California Child Custody & the Supreme Court

An important Supreme Court decision issued last week may have implications for Orange County and other Southern California parents involved in Orange County child custody cases that stretch across borders.

By a vote of 6-3 the court overturned rulings by both a federal district court and a circuit court and held that an American mother acted illegally when she brought her son to the United States from Chile in violation of a Chilean court order, according to the Associated Press. The child, born in Hawaii, is, like his mother, a US citizen. The boy’s father is British, but the family lived in Chile and the parents were divorced there. Their divorce order gave the mother custody. While the father had only visitation rights, he also benefitted from a Chilean court order giving him “the authority to consent before the other parent takes the child to another country,” the AP reports.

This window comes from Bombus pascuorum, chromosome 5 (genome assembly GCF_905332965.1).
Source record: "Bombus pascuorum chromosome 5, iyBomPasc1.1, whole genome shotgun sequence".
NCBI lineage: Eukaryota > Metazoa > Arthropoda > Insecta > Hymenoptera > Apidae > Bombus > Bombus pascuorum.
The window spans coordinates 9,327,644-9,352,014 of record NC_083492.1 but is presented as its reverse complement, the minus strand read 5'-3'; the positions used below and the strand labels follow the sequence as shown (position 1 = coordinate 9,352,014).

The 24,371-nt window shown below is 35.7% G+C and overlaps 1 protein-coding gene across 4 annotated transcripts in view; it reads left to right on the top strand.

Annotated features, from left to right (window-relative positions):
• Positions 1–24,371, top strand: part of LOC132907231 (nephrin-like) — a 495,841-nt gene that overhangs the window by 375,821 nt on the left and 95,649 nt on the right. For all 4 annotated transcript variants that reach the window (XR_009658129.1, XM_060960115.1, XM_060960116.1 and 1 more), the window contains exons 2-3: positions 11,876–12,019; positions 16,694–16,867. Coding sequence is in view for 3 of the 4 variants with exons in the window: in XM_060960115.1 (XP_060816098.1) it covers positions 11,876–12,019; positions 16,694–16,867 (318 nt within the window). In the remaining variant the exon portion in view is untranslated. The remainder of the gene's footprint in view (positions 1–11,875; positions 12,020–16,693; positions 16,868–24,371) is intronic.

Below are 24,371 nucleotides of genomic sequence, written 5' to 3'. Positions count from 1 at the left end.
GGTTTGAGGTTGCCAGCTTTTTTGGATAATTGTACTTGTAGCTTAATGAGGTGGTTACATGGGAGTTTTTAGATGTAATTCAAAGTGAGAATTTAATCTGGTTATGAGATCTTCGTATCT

It was this violation that the father sought to enforce in US courts, citing the Hague Convention on Child Abduction, a treaty ratified by more than 80 countries, including the United States. In a dissent Justice John Paul Stevens, who plans to retire from the court this summer, argued that since the father does not have formal custodial rights the treaty offered him no relief. Justice Anthony Kennedy, writing for the majority, however, countered that “deterring child abductions by parents who attempt to find a friendlier forum for deciding custodial disputes” is precisely what the treaty was designed to prevent.

Custody disputes are never easy, and child custody disputes that stretch across borders are often unusually complicated. Like most communities within a few hundred miles of the border we here in Orange County have more than our share of international custody issues. Finding an Orange County child custody visitation lawyer with expertise in international child custody issues is especially important if a divorcing couple are of different nationalities, or if you fear a former spouse may flee to a foreign country with your children.

AP: Justices: Child should have stayed in Chile

National Law Journal: International Abduction Treaty Trumps Parental Rights, Says U.S. Supreme Court